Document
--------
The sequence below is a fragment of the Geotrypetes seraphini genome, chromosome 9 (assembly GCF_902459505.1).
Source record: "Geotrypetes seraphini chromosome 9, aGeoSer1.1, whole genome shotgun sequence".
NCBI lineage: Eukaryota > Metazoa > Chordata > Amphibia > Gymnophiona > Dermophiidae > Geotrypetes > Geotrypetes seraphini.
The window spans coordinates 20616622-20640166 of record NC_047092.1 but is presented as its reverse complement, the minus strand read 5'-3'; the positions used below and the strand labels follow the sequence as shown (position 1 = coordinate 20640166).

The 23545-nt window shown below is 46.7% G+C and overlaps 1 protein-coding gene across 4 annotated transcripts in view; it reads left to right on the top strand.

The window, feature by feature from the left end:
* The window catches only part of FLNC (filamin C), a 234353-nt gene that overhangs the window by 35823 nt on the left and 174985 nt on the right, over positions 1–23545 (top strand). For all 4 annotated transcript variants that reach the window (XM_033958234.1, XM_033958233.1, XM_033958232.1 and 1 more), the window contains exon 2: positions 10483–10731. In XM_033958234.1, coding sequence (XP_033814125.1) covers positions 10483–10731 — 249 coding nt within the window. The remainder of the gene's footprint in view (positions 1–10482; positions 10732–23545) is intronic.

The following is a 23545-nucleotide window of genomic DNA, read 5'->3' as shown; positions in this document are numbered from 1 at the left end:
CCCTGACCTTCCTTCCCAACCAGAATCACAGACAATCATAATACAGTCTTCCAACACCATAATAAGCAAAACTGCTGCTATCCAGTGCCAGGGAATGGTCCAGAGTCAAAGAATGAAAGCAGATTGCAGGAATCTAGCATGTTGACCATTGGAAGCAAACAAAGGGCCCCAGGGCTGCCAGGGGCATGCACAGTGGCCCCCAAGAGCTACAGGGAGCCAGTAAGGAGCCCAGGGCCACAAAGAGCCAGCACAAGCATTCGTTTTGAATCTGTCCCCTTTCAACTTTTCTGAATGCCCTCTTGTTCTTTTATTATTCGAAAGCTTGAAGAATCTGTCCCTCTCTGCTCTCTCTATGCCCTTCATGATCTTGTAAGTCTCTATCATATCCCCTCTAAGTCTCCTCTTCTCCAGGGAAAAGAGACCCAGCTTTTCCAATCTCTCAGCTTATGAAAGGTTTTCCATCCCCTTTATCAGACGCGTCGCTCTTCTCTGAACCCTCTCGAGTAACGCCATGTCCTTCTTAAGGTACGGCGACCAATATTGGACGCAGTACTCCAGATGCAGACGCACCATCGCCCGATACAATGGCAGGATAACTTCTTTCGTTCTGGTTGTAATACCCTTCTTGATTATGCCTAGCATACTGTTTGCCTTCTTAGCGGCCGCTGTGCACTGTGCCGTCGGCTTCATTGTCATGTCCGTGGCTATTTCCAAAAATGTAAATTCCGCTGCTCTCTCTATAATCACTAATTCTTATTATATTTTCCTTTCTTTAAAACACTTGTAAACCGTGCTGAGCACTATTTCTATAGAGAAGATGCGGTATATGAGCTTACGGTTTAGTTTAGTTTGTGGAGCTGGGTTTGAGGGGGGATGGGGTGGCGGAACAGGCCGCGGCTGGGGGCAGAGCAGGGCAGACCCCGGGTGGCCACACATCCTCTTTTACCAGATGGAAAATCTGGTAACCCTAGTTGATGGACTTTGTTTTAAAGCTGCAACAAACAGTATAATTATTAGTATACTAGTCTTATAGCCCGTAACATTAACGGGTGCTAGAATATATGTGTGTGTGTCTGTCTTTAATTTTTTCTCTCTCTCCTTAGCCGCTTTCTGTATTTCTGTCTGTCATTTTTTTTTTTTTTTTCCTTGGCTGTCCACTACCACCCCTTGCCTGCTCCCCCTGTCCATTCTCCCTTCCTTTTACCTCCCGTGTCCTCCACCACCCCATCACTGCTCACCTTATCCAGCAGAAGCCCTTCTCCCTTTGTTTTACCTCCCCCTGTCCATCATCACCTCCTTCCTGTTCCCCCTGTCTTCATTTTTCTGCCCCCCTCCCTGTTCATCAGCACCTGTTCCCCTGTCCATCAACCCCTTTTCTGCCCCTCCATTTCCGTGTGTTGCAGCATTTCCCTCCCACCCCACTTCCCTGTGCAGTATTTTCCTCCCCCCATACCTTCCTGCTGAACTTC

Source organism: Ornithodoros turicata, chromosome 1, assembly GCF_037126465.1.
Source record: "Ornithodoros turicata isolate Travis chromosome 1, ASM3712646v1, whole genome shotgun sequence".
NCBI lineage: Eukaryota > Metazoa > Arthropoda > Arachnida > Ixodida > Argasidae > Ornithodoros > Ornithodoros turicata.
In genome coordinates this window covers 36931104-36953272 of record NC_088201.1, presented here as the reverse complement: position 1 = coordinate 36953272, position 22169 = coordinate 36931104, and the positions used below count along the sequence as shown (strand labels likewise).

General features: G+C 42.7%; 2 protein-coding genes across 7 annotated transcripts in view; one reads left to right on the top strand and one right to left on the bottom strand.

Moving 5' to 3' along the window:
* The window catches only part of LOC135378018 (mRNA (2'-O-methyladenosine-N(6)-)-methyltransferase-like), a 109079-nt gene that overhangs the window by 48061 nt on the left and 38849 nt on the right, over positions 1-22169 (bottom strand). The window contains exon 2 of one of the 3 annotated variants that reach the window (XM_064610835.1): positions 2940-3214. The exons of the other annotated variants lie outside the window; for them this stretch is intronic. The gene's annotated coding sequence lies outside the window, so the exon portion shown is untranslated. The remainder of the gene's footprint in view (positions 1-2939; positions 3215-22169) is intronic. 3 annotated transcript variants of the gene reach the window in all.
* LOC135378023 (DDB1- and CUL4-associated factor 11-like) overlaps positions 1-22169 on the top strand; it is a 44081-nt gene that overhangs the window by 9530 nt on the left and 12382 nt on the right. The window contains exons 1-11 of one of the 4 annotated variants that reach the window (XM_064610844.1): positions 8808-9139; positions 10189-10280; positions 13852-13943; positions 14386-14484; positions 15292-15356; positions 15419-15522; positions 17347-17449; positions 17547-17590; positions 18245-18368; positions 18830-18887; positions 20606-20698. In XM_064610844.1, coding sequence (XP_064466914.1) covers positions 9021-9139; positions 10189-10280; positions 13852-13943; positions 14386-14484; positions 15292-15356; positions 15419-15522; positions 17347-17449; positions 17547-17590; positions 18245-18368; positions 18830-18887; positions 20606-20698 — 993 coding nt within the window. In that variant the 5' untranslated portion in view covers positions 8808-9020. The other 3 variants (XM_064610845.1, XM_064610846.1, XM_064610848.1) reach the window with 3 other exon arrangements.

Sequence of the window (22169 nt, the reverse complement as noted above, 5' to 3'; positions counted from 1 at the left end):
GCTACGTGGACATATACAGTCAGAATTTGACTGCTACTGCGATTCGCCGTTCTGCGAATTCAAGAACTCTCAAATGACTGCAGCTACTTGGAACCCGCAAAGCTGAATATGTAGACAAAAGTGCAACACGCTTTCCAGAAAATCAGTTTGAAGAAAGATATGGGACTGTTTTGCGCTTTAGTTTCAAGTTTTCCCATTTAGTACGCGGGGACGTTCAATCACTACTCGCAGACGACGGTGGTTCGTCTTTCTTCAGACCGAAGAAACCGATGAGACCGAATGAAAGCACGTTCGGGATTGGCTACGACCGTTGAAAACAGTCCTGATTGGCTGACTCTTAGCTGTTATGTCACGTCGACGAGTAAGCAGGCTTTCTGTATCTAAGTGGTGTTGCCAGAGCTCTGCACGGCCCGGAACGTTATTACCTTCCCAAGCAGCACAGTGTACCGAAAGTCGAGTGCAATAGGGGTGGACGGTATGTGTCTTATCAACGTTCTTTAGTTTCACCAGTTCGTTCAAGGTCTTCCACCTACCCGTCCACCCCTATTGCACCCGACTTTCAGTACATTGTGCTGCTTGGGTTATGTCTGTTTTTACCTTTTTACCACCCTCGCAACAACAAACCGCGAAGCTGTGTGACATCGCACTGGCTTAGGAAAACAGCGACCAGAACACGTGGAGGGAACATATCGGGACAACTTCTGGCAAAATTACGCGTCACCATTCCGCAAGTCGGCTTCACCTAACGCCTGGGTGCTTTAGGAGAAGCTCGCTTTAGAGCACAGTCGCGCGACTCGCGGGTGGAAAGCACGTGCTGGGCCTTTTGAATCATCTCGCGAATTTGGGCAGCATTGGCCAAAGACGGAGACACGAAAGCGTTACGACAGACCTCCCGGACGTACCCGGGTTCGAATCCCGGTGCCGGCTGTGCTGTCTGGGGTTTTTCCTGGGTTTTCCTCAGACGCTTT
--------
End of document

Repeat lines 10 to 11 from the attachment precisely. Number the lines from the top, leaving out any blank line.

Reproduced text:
Source organism: Ornithodoros turicata, chromosome 1, assembly GCF_037126465.1.
Source record: "Ornithodoros turicata isolate Travis chromosome 1, ASM3712646v1, whole genome shotgun sequence".